Students are increasingly embracing technology to boost their literacy skills, a new study shows.
A recent National Science Foundation study found that more than 1 in 10 students took a computer science course in high school, and many are now taking courses online, said Dr. Brian Leiby, who led the research as a research associate at the National Center for Education Statistics.
“We’re seeing more students getting a college-level computer science degree, but the demand is not as high,” he said.
Students at the University of Missouri have the highest rate of computer science majors.
The university recently announced it was creating a computer-science program to train future computer scientists.
Students have been using their computers for things such as gaming and streaming media, Leibys research found.
Computer science majors are often the most likely to be in STEM fields, like engineering, mathematics and computer science.
“Computer science is often considered an academic discipline, and that’s true for many disciplines,” said Leib y.
“But in my experience, it’s an incredibly powerful and powerful field that is also often overlooked and undervalued.”
The number of computer-based engineering majors has jumped in recent years.
In 2015, there were 2.5 percent of engineering students with a bachelor’s degree, compared with 4 percent in 2014.
Computer engineering also has been growing at a faster pace than science, technology, engineering and mathematics (STEM).
Computer-based computer science programs are being offered in all of the 50 states and the District of Columbia, and a handful of cities.
Some students are taking courses on mobile devices.
In 2017, for example, more than 6,500 computer-related courses were offered in college, and the number of students taking such courses doubled in the first quarter of 2018, according to data from the American Council on Education.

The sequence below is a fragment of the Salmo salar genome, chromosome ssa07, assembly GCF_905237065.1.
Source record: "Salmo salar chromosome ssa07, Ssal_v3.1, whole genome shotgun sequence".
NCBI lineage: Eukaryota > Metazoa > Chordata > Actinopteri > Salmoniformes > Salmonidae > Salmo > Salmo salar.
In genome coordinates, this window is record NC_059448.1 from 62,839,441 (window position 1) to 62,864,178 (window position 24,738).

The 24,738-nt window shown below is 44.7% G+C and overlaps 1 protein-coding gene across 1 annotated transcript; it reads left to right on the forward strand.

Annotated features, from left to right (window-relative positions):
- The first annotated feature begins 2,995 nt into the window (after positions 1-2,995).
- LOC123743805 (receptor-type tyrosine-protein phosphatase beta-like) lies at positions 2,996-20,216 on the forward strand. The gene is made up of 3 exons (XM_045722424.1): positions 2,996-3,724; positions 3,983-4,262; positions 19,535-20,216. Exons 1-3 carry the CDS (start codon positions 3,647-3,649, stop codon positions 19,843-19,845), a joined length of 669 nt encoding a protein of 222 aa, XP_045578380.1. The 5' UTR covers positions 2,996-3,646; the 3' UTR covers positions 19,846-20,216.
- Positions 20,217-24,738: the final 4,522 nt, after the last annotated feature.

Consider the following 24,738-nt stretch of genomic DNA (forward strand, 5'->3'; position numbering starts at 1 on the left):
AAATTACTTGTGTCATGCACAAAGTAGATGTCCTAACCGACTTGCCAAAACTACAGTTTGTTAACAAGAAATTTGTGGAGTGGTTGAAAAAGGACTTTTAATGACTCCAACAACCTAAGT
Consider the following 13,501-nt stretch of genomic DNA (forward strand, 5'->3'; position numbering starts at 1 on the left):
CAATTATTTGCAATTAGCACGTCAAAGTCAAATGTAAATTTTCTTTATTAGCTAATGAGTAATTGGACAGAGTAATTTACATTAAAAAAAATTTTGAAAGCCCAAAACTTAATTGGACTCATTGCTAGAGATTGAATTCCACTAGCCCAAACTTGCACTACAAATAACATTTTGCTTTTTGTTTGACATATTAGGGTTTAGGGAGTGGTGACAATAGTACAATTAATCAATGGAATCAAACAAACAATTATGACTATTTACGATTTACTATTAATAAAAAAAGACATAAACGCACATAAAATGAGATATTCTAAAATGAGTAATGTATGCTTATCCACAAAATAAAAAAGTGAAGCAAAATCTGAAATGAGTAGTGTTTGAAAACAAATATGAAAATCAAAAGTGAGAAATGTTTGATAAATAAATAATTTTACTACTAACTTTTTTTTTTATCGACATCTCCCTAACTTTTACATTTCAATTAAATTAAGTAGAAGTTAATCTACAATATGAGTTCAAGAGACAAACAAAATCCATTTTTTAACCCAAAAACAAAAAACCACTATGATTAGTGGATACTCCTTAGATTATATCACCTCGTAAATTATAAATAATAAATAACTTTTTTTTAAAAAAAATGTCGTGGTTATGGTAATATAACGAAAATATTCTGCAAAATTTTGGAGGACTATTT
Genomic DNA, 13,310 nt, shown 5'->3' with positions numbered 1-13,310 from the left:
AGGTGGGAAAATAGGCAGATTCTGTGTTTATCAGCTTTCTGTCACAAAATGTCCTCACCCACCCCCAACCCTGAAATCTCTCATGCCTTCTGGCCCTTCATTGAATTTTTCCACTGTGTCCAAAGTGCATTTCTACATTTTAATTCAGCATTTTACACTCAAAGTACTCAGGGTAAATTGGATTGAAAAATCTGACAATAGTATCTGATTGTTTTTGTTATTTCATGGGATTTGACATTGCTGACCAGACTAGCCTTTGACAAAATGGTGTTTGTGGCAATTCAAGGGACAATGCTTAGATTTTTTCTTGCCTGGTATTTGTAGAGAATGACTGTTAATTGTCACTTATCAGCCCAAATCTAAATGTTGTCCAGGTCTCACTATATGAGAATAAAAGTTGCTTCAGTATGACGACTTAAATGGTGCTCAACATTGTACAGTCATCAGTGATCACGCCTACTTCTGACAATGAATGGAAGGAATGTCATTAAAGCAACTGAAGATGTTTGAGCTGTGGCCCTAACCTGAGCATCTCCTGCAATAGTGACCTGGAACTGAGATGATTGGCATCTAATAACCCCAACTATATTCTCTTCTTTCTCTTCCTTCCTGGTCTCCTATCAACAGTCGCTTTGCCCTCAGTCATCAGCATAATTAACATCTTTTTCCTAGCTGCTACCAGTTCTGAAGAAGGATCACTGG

The study also found that computer science students have less interest in traditional college courses than traditional humanities courses.
Computer-related students, particularly those who are computer-literate, are more likely to have higher SAT scores and are more successful in college.
The number of STEM students studying computer science has also increased, from 6.3 percent in 2016 to 10.5 in 2018.
The numbers of computer engineering students and STEM students have been growing, too.
The American Association of University Professors has recently urged colleges to offer more computer-intensive courses in computer science and engineering.
The National Center on Education Statistics says computer science courses accounted for 7.5 million in-state undergraduate students in 2017, with more than 9 million students enrolled at private colleges.
Computer-intensive education programs in computer and math, in particular, have been increasing.
According to the U.S. Department of Education, computer-enabled devices have grown in popularity over the past several years.
The U.N. report shows that in 2020, nearly 8 million devices were used to access online educational resources.
The report also found the number in the United States grew from 3.9 million in 2010 to 4.1 million in 2020.
“With this data, it looks like we have a problem,” Leib said.
“We need to do more.”
For more local news, follow the Times of Trenton on Facebook and Twitter.